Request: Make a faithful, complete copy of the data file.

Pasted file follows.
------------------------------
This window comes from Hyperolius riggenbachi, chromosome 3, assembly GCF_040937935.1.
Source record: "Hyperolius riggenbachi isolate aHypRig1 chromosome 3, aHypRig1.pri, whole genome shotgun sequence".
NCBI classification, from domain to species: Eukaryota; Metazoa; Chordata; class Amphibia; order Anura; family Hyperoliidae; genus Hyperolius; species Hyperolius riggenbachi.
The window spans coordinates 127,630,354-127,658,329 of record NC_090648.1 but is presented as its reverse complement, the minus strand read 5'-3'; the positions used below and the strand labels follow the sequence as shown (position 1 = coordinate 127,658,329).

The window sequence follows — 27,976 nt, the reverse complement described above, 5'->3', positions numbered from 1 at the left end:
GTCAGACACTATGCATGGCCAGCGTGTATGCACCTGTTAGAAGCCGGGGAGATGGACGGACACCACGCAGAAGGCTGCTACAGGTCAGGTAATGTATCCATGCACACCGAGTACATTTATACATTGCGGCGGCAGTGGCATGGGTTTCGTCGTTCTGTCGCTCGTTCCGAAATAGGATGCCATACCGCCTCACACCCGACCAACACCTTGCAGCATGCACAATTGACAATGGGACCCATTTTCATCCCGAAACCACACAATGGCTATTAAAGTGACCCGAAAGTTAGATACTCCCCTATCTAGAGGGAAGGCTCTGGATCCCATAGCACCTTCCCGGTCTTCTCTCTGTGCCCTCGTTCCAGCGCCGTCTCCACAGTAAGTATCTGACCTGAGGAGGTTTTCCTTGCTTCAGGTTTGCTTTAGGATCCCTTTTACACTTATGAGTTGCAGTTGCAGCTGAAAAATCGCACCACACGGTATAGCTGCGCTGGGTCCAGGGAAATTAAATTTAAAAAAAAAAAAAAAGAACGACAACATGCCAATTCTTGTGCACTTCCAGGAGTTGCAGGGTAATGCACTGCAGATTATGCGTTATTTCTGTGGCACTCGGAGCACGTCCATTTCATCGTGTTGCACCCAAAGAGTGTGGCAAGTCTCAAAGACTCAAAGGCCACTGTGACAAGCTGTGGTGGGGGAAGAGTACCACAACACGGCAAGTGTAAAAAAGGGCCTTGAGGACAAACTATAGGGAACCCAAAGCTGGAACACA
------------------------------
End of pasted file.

This window comes from Hyperolius riggenbachi, chromosome 3, assembly GCF_040937935.1.
Source record: "Hyperolius riggenbachi isolate aHypRig1 chromosome 3, aHypRig1.pri, whole genome shotgun sequence".
NCBI classification, from domain to species: Eukaryota; Metazoa; Chordata; class Amphibia; order Anura; family Hyperoliidae; genus Hyperolius; species Hyperolius riggenbachi.
The window spans coordinates 127,630,354-127,658,329 of record NC_090648.1 but is presented as its reverse complement, the minus strand read 5'-3'; the positions used below and the strand labels follow the sequence as shown (position 1 = coordinate 127,658,329).

The window sequence follows — 27,976 nt, the reverse complement described above, 5'->3', positions numbered from 1 at the left end:
GTCAGACACTATGCATGGCCAGCGTGTATGCACCTGTTAGAAGCCGGGGAGATGGACGGACACCACGCAGAAGGCTGCTACAGGTCAGGTAATGTATCCATGCACACCGAGTACATTTATACATTGCGGCGGCAGTGGCATGGGTTTCGTCGTTCTGTCGCTCGTTCCGAAATAGGATGCCATACCGCCTCACACCCGACCAACACCTTGCAGCATGCACAATTGACAATGGGACCCATTTTCATCCCGAAACCACACAATGGCTATTAAAGTGACCCGAAAGTTAGATACTCCCCTATCTAGAGGGAAGGCTCTGGATCCCATAGCACCTTCCCGGTCTTCTCTCTGTGCCCTCGTTCCAGCGCCGTCTCCACAGTAAGTATCTGACCTGAGGAGGTTTTCCTTGCTTCAGGTTTGCTTTAGGATCCCTTTTACACTTATGAGTTGCAGTTGCAGCTGAAAAATCGCACCACACGGTATAGCTGCGCTGGGTCCAGGGAAATTAAATTTAAAAAAAAAAAAAAAGAACGACAACATGCCAATTCTTGTGCACTTCCAGGAGTTGCAGGGTAATGCACTGCAGATTATGCGTTATTTCTGTGGCACTCGGAGCACGTCCATTTCATCGTGTTGCACCCAAAGAGTGTGGCAAGTCTCAAAGACTCAAAGGCCACTGTGACAAGCTGTGGTGGGGGAAGAGTACCACAACACGGCAAGTGTAAAAAAGGGCCTTGAGGACAAACTATAGGGAACCCAAAGCTGGAACACA